Although Italian fabrics, craft techniques, and accessories have long been staples of international high style, Italian fashion, like American sportswear, began its ascent to the world stage only after the Second World War. During the postwar economic boom of the 1950s and ’60s, aristocratic Italian couturiers such as Simonetta, Alberto Fabiani, Capucci, and Valentino captured international attention with elegant yet comfortable ensembles—epitomized in palazzo pajamas—crafted from innovative textiles in striking color combinations. Italian sportswear played variations on this chord of casual chic, introducing stretch jumpsuits, capri pants, and wild prints. Italian style attained worldwide fame not only through the usual conduits of fashion magazines and newspapers, but also via the movies, in Italian films such as Federico Fellini’s La Dolce Vita (1960), and American productions like William Wyler’s Roman Holiday (1953) and Joseph Mankiewicz’s Barefoot Contessa (1954), which were both set in Italy.
Inaugurated in Florence in 1950, runway shows played up a connection with Italy’s heritage of Renaissance art and helped promote Italian fashion. But many of the couture houses moved their presentations to Rome, leaving boutique fashion and accessories behind. During the 1970s, Krizia‘s Mariuccia Mandelli led the movement to transfer the Italian ready-to-wear shows to Milan, where she was joined by the houses of Armani, Missoni, Versace, and many others. Today, Milan has grown into an international fashion center rivaling Paris, London, and New York.
Mandelli first established her firm—which she named Krizia after a character in Plato’s dialogue on female vanity—in Milan forty-five years ago. Since its debut in 1954, Krizia has been on the cutting edge. As the boundaries between art and fashion continue to shift, Mandelli walks in the footsteps of avant-garde artists such as Sonia Delaunay, Natalia Goncharova, and Kasimir Malevich, using fabric like a painter’s canvas, and her sculptural creations further blur distinctions between the two worlds. Inspired not only by art, but also by architecture, theater, cinema, popular cartoons, and the circus, her designs feature an array of special effects, such as allover pleats, lavish figurative embroidery, and intarsia knits. Integral to her design process are both fascination with textiles and delight in unexpected combinations.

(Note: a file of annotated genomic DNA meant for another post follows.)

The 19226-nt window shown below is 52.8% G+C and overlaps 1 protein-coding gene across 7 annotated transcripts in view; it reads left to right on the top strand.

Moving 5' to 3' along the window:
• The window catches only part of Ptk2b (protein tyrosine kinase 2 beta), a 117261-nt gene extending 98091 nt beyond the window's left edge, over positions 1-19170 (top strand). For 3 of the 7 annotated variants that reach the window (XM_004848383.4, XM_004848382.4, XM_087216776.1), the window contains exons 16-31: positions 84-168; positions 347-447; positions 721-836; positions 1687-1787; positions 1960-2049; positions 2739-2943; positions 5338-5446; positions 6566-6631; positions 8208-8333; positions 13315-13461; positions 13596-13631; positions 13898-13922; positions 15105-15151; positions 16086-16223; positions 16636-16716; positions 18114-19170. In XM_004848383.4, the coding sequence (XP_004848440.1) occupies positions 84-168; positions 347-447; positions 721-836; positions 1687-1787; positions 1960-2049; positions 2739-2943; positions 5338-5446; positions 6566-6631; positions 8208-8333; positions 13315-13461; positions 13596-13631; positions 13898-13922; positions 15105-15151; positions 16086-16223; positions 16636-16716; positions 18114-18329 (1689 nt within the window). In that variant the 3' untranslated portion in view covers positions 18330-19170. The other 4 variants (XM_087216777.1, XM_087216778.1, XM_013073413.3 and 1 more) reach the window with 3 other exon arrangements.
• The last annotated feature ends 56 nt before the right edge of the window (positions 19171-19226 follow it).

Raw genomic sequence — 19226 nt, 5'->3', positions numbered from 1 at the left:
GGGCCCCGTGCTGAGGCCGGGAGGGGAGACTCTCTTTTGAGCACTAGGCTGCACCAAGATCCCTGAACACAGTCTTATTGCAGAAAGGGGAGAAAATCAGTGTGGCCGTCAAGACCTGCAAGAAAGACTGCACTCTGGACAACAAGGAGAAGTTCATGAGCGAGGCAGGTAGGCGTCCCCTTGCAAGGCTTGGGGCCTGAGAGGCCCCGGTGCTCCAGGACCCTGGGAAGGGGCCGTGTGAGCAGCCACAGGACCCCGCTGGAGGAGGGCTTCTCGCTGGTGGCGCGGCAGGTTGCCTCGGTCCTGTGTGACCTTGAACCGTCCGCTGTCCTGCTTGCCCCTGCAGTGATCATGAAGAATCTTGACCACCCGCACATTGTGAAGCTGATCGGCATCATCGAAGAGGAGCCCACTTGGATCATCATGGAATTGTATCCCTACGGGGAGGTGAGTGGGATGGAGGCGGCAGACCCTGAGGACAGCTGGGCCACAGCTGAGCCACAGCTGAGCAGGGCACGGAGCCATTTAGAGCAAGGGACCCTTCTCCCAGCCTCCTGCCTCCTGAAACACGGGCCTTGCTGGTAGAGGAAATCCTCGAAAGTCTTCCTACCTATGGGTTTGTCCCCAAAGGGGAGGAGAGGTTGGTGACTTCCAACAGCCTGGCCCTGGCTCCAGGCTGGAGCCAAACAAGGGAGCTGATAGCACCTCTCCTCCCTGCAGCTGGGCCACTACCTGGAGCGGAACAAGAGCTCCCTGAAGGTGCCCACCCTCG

Mandelli was one of the first to embrace minimalism, showcasing simple, clean, and sophisticated collections at a time when fashion had not yet embraced that aesthetic. The garments she presented in 1964 at Florence’s Pitti Palace were Spartan in their structural simplicity and restricted black-and-white palette. Her elegant shorts for day and evening, which were dubbed “hot pants” by the media, made their initial runway appearance in 1971. In 1978 she introduced pleats—used in never-before-seen ways—beginning with an accordion-pleated raincoat. In later collections some of her pleated garments took on architectural qualities, tiered like the Chrysler Building or spiraling like Frank Lloyd Wright’s Guggenheim Museum and Vladimir Tatlin’s Monument to the Third International, while others drew inspiration from the natural world, resembling shells, butterflies, and flower petals. Her artistic sources have included Charles Comfort Tiffany’s lilies, Ferdinand Khnopff’s sphinx-women, Oskar Schlemmer’s theatrical designs, Alexander Calder’s mobiles, and Alberto Burri’s clay works. In her knitwear collections of the 1970s and ’80s, Mandelli invented a veritable bestiary, ranging from leopard prints and zebra stripes to realistic tapestries of the great cats. A selection from Mandelli‘s more recent designs is also on view.
The exhibition has been curated and the installation devised by motion picture set designers Dante Ferretti and Francesca Lo Schiavo, and costume designer Gabriella Pescucci